MJ Sailing got as far as Lofoten from the UK in one summer, mostly using coastal hops. However, they didn’t get to spend much time there or have time for the amazing cruising grounds to the north. What is more to stay within the 90 days they spent hours and hours motoring to make fast enough progress.

Our situation is different. We have a more powerful electric motor than most electric boats, and a large battery bank, however, we need that battery bank for everything, not just for the electric motor. Coastal hopping with lots of motoring is possible for us, but only if we moor-up with mains power to charge the batteries for more than 12 hours between trips (realistically probably safer to assume 2 nights if we have pretty fully drained the battery bank). Anyway, we don’t want to spend our time motoring, we want to sail. We also want to anchor rather than always need to get a shore-power hookup. It isn’t just about a preference for remoteness, we can’t afford to pay harbour fees every night.

This probably means that if we want long enough to explore a Schengen cruising ground in some detail we will need to make long direct passages. Then we only check-in to a country as we arrive at the area we want to cruise in, then our 90 days are all spent where we want to cruise rather than getting there. That has significant implications for the boat, our skills and passage making. The difference between getting to somewhere like Lofoton using coastal hops (much of it protected by islands) or a direct passage from the Faroes is huge.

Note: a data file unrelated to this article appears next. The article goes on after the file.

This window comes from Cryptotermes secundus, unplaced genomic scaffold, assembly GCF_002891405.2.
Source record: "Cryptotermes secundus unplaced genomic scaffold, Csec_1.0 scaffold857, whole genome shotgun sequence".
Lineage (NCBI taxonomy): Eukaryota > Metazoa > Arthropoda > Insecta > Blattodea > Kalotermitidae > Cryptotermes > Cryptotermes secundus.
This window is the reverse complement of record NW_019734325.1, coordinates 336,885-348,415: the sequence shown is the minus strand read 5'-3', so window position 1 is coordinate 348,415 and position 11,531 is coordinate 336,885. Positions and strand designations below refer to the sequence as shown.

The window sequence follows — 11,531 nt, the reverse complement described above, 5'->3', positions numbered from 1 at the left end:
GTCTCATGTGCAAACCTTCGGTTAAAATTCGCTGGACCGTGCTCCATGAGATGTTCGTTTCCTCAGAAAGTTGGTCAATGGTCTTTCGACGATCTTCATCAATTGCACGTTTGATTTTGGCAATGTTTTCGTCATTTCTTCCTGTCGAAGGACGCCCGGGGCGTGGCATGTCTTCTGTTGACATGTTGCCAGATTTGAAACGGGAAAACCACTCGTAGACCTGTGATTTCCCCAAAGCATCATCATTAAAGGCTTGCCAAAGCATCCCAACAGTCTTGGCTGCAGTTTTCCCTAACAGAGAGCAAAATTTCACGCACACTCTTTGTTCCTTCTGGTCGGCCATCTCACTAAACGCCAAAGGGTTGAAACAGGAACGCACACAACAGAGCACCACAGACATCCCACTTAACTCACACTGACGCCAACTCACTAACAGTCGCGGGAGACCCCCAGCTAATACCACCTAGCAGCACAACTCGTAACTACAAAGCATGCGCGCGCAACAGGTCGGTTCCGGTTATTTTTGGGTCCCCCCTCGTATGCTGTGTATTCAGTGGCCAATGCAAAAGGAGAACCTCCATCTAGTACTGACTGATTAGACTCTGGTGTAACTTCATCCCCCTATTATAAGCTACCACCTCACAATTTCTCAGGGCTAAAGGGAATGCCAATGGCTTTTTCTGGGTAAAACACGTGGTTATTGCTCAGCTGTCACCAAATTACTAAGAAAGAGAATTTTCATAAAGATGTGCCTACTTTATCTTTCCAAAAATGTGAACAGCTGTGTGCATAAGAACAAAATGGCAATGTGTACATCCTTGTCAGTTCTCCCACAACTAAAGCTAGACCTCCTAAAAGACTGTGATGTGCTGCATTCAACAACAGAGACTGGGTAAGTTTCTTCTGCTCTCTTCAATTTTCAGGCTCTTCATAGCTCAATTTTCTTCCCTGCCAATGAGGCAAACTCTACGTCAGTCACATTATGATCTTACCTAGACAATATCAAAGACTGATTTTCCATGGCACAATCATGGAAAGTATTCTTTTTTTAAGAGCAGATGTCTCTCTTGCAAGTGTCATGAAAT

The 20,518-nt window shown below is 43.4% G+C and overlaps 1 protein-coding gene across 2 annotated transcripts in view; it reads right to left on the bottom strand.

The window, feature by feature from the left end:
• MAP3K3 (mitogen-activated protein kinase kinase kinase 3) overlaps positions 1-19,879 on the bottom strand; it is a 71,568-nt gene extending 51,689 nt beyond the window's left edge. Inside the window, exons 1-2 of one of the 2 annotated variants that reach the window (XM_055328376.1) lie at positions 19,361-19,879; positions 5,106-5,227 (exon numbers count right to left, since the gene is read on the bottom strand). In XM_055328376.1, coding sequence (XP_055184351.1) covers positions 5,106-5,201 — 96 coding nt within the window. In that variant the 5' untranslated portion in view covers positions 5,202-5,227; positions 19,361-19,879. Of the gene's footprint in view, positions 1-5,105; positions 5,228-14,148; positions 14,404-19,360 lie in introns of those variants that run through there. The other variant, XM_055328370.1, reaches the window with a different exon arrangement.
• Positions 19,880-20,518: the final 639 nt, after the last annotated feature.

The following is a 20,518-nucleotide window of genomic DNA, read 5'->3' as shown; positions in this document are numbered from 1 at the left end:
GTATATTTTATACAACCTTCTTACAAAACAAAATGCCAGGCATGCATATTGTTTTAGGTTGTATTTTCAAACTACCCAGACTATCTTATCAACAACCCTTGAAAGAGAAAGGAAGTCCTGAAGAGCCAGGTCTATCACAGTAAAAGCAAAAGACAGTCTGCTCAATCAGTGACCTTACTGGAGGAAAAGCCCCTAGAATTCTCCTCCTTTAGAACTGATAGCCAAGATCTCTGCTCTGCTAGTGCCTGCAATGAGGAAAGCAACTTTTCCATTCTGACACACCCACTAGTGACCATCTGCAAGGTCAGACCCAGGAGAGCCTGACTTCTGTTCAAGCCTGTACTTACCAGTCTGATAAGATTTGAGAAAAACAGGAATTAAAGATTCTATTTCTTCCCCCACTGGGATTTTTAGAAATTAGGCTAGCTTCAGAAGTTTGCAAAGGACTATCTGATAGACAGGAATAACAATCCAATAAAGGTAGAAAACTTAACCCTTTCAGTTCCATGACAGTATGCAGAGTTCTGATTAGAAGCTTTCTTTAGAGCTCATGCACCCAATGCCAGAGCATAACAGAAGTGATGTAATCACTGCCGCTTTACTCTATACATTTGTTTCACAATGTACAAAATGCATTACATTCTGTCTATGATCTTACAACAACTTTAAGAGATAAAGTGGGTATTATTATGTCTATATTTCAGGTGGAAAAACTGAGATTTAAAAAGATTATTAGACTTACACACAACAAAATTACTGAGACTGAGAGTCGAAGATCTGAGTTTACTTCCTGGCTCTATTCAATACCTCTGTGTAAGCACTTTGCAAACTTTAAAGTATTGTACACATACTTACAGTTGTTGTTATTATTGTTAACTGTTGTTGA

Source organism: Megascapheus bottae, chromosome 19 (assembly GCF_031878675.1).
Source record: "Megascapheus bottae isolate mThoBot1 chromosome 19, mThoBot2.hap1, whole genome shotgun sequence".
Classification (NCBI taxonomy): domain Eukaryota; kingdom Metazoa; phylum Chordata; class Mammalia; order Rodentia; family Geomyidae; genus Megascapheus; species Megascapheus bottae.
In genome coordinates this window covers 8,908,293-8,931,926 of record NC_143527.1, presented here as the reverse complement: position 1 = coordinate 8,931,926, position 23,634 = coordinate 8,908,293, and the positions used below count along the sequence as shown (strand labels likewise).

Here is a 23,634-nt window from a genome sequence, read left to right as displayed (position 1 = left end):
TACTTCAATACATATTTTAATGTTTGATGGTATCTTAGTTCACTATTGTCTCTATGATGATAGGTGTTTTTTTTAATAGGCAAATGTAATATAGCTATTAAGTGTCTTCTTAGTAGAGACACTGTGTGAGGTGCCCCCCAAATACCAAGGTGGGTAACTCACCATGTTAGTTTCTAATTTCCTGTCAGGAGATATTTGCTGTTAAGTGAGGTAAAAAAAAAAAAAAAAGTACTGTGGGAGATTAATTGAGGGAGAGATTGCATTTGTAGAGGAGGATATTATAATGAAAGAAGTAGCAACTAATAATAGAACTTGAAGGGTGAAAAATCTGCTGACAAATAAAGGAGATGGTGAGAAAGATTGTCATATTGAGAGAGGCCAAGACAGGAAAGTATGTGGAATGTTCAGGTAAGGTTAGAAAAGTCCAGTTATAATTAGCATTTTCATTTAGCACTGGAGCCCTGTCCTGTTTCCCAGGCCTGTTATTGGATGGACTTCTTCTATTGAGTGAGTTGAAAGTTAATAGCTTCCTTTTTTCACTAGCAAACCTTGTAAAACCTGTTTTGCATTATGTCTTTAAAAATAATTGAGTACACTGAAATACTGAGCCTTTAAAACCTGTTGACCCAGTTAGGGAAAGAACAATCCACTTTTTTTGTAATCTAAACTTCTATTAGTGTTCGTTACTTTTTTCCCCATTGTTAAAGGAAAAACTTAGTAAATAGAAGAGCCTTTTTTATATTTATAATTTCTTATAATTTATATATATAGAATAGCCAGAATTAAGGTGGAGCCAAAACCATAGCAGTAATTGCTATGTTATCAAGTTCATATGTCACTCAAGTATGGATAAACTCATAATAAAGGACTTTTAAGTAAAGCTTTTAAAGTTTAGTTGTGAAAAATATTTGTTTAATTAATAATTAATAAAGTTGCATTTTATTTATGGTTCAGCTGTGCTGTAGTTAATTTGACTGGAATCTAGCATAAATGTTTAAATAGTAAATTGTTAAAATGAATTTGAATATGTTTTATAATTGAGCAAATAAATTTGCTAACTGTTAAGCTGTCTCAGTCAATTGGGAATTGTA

So for that beautiful area of Norway north of the Arctic Circle we could, perhaps, sail from the UK to the Faroes (not part of Schengen) and then onward towards the Lofoten Islands. We then would have to depart Norway within 3 months, again potentially doing this as a long passage rather than coastal hop south. Part of the significance of this option and what increases the challenge, the difficulty is that is just not what cruising yachts have been doing. Everything works on the assumption of getting somewhere like Lofoten by coastal cruising with occasional overnight passages.

We are very attracted to longer passages and to spending a larger proportion of our time actually sailing than seems the norm. We have a boat that is well suited to it but are very short of experience. An estimate of 90% of time anchored rather than sailing is often quoted by live aboard cruisers (not sure if they all count hours or if they mean nights). So this is a big deal which will require a lot of preparation and be a significant challenge.

Generally, if cruisers are forced to switch from coastal hops to direct passages to cruising grounds then this is going to change things for many people – but maybe few want to visit these places. Or maybe they are happy to spend a lot of time and money motoring to meet the schedule. Or perhaps they will pay others to deliver their boat for them. That is not an option for us a) financially b) where would we live while someone is delivering our home and c) we don’t want to fly due to trying to be Sustainable.